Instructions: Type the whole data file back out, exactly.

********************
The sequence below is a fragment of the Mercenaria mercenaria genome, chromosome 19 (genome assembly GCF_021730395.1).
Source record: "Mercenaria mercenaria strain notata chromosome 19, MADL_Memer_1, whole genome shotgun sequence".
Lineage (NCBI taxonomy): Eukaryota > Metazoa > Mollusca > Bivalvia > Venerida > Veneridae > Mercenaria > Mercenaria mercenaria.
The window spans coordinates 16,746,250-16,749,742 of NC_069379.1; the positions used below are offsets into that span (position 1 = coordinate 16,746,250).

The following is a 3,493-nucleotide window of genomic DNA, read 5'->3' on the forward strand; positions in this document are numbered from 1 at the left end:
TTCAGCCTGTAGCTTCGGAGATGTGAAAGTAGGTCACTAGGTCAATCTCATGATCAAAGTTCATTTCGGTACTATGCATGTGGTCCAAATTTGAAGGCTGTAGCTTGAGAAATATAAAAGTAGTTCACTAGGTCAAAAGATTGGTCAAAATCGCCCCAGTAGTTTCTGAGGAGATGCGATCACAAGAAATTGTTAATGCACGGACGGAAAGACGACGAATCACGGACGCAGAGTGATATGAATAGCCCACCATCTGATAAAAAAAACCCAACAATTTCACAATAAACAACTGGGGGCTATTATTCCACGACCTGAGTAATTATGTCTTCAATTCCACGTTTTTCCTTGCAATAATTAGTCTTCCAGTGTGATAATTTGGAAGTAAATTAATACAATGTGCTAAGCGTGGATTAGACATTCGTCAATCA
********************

The sequence below is a fragment of the Mercenaria mercenaria genome, chromosome 19 (genome assembly GCF_021730395.1).
Source record: "Mercenaria mercenaria strain notata chromosome 19, MADL_Memer_1, whole genome shotgun sequence".
Lineage (NCBI taxonomy): Eukaryota > Metazoa > Mollusca > Bivalvia > Venerida > Veneridae > Mercenaria > Mercenaria mercenaria.
The window spans coordinates 16,746,250-16,749,742 of NC_069379.1; the positions used below are offsets into that span (position 1 = coordinate 16,746,250).

The following is a 3,493-nucleotide window of genomic DNA, read 5'->3' on the forward strand; positions in this document are numbered from 1 at the left end:
TTCAGCCTGTAGCTTCGGAGATGTGAAAGTAGGTCACTAGGTCAATCTCATGATCAAAGTTCATTTCGGTACTATGCATGTGGTCCAAATTTGAAGGCTGTAGCTTGAGAAATATAAAAGTAGTTCACTAGGTCAAAAGATTGGTCAAAATCGCCCCAGTAGTTTCTGAGGAGATGCGATCACAAGAAATTGTTAATGCACGGACGGAAAGACGACGAATCACGGACGCAGAGTGATATGAATAGCCCACCATCTGATAAAAAAAACCCAACAATTTCACAATAAACAACTGGGGGCTATTATTCCACGACCTGAGTAATTATGTCTTCAATTCCACGTTTTTCCTTGCAATAATTAGTCTTCCAGTGTGATAATTTGGAAGTAAATTAATACAATGTGCTAAGCGTGGATTAGACATTCGTCAATCA